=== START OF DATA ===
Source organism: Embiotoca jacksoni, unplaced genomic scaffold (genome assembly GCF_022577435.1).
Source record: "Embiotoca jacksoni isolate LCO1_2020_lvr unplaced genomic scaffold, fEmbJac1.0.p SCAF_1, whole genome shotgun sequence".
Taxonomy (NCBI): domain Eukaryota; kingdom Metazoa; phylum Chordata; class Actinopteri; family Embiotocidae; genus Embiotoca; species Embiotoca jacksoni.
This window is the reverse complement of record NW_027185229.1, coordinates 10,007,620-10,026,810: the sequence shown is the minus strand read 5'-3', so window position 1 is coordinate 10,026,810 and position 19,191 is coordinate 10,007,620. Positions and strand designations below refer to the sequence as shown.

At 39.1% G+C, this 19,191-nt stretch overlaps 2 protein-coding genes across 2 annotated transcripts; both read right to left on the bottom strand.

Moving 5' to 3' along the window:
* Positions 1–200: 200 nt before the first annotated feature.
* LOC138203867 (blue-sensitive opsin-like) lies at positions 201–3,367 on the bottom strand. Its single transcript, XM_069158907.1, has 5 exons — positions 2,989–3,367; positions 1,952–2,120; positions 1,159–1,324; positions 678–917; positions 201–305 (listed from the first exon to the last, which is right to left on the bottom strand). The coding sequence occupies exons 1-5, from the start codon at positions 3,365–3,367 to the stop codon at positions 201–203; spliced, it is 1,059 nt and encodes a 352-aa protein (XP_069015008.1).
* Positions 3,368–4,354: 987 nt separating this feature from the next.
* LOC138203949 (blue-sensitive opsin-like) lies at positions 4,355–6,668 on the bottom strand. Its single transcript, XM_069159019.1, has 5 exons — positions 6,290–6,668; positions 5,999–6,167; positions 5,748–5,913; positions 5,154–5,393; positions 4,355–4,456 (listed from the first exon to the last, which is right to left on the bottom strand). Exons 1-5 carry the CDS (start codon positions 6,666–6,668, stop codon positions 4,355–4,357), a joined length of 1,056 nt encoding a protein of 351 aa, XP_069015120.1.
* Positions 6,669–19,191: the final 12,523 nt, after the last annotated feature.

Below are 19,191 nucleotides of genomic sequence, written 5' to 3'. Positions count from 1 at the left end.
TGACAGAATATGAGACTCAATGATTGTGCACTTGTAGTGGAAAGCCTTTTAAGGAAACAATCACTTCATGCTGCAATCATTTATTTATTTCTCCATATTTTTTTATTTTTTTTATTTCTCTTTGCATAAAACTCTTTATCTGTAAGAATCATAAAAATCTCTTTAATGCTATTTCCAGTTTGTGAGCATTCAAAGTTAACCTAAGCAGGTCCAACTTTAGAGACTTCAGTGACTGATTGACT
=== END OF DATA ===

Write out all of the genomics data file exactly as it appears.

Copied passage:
Source organism: Embiotoca jacksoni, unplaced genomic scaffold (genome assembly GCF_022577435.1).
Source record: "Embiotoca jacksoni isolate LCO1_2020_lvr unplaced genomic scaffold, fEmbJac1.0.p SCAF_1, whole genome shotgun sequence".
Taxonomy (NCBI): domain Eukaryota; kingdom Metazoa; phylum Chordata; class Actinopteri; family Embiotocidae; genus Embiotoca; species Embiotoca jacksoni.
This window is the reverse complement of record NW_027185229.1, coordinates 10,007,620-10,026,810: the sequence shown is the minus strand read 5'-3', so window position 1 is coordinate 10,026,810 and position 19,191 is coordinate 10,007,620. Positions and strand designations below refer to the sequence as shown.

At 39.1% G+C, this 19,191-nt stretch overlaps 2 protein-coding genes across 2 annotated transcripts; both read right to left on the bottom strand.

Moving 5' to 3' along the window:
* Positions 1–200: 200 nt before the first annotated feature.
* LOC138203867 (blue-sensitive opsin-like) lies at positions 201–3,367 on the bottom strand. Its single transcript, XM_069158907.1, has 5 exons — positions 2,989–3,367; positions 1,952–2,120; positions 1,159–1,324; positions 678–917; positions 201–305 (listed from the first exon to the last, which is right to left on the bottom strand). The coding sequence occupies exons 1-5, from the start codon at positions 3,365–3,367 to the stop codon at positions 201–203; spliced, it is 1,059 nt and encodes a 352-aa protein (XP_069015008.1).
* Positions 3,368–4,354: 987 nt separating this feature from the next.
* LOC138203949 (blue-sensitive opsin-like) lies at positions 4,355–6,668 on the bottom strand. Its single transcript, XM_069159019.1, has 5 exons — positions 6,290–6,668; positions 5,999–6,167; positions 5,748–5,913; positions 5,154–5,393; positions 4,355–4,456 (listed from the first exon to the last, which is right to left on the bottom strand). Exons 1-5 carry the CDS (start codon positions 6,666–6,668, stop codon positions 4,355–4,357), a joined length of 1,056 nt encoding a protein of 351 aa, XP_069015120.1.
* Positions 6,669–19,191: the final 12,523 nt, after the last annotated feature.

Below are 19,191 nucleotides of genomic sequence, written 5' to 3'. Positions count from 1 at the left end.
TGACAGAATATGAGACTCAATGATTGTGCACTTGTAGTGGAAAGCCTTTTAAGGAAACAATCACTTCATGCTGCAATCATTTATTTATTTCTCCATATTTTTTTATTTTTTTTATTTCTCTTTGCATAAAACTCTTTATCTGTAAGAATCATAAAAATCTCTTTAATGCTATTTCCAGTTTGTGAGCATTCAAAGTTAACCTAAGCAGGTCCAACTTTAGAGACTTCAGTGACTGATTGACT